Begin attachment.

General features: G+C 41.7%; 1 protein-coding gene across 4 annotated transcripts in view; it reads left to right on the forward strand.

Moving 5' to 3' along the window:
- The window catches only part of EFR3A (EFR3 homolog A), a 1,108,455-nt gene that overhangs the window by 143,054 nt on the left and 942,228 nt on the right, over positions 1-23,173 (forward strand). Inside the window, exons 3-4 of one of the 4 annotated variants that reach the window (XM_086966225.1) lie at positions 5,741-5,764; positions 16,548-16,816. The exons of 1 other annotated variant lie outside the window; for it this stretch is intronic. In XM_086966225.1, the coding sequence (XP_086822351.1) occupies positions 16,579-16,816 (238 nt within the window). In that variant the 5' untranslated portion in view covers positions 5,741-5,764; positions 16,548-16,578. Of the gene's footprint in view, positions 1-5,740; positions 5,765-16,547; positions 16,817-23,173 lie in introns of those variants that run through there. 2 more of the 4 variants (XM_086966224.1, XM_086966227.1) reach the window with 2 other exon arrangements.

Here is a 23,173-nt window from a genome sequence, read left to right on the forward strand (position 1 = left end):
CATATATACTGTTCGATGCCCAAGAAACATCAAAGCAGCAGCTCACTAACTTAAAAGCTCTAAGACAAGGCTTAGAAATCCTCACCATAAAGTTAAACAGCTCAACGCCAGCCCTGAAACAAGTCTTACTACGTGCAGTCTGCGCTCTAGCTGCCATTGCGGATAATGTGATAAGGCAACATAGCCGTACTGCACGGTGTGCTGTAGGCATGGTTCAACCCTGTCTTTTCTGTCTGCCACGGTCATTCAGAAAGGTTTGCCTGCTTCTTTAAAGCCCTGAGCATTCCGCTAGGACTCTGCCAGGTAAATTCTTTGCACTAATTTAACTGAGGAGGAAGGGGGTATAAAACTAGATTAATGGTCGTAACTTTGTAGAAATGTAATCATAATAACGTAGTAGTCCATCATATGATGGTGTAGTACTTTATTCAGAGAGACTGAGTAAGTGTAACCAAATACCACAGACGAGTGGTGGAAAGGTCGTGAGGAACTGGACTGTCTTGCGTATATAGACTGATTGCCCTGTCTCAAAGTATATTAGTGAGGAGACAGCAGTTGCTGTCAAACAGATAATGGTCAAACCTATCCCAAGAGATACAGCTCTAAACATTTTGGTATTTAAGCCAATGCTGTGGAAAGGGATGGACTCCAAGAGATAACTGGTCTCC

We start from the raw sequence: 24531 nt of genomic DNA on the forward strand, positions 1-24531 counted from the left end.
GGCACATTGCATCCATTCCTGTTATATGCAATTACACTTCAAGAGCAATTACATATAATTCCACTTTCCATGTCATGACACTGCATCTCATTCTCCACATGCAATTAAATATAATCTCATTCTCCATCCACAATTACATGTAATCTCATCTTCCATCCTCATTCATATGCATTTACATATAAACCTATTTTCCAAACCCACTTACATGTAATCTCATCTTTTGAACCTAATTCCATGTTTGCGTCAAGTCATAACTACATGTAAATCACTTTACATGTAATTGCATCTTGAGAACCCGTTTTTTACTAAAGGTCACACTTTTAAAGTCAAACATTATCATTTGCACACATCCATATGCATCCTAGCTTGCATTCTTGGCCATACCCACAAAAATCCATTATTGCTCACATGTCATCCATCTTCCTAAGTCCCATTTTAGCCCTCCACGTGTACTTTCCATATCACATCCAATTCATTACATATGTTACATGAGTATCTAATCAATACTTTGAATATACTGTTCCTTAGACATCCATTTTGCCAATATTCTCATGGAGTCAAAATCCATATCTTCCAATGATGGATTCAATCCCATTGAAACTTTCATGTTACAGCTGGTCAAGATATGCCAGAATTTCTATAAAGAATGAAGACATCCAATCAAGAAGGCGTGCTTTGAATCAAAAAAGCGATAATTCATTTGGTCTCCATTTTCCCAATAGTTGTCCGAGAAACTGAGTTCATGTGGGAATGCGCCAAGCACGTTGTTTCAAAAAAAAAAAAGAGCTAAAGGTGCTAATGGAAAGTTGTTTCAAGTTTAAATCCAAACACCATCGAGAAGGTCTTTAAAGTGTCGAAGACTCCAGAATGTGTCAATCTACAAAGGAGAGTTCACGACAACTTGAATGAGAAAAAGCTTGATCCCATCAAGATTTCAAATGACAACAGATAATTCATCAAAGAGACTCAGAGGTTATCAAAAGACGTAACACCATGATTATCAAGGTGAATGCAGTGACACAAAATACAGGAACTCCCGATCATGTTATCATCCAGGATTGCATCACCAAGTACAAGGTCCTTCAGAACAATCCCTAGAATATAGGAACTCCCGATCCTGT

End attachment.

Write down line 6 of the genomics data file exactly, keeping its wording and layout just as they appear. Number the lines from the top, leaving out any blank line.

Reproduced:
We start from the raw sequence: 24531 nt of genomic DNA on the forward strand, positions 1-24531 counted from the left end.